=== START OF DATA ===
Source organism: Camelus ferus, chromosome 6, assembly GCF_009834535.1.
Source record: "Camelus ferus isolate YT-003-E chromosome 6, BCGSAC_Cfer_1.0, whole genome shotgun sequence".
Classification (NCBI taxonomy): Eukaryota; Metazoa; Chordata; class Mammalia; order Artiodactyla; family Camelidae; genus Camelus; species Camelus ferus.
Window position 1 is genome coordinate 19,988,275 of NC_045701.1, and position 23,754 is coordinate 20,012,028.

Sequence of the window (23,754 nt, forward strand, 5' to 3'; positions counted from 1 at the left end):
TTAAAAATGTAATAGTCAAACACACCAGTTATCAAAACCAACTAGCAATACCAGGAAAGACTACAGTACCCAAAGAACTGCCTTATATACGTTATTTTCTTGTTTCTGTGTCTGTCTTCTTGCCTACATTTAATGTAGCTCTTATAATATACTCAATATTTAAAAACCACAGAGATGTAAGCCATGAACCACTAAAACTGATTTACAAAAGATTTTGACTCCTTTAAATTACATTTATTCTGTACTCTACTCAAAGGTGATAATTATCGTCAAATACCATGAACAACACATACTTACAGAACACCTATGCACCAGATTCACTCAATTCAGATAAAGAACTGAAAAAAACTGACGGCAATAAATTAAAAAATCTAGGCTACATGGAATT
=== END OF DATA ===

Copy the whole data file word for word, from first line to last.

Source organism: Camelus ferus, chromosome 6, assembly GCF_009834535.1.
Source record: "Camelus ferus isolate YT-003-E chromosome 6, BCGSAC_Cfer_1.0, whole genome shotgun sequence".
Classification (NCBI taxonomy): Eukaryota; Metazoa; Chordata; class Mammalia; order Artiodactyla; family Camelidae; genus Camelus; species Camelus ferus.
Window position 1 is genome coordinate 19,988,275 of NC_045701.1, and position 23,754 is coordinate 20,012,028.

Sequence of the window (23,754 nt, forward strand, 5' to 3'; positions counted from 1 at the left end):
TTAAAAATGTAATAGTCAAACACACCAGTTATCAAAACCAACTAGCAATACCAGGAAAGACTACAGTACCCAAAGAACTGCCTTATATACGTTATTTTCTTGTTTCTGTGTCTGTCTTCTTGCCTACATTTAATGTAGCTCTTATAATATACTCAATATTTAAAAACCACAGAGATGTAAGCCATGAACCACTAAAACTGATTTACAAAAGATTTTGACTCCTTTAAATTACATTTATTCTGTACTCTACTCAAAGGTGATAATTATCGTCAAATACCATGAACAACACATACTTACAGAACACCTATGCACCAGATTCACTCAATTCAGATAAAGAACTGAAAAAAACTGACGGCAATAAATTAAAAAATCTAGGCTACATGGAATT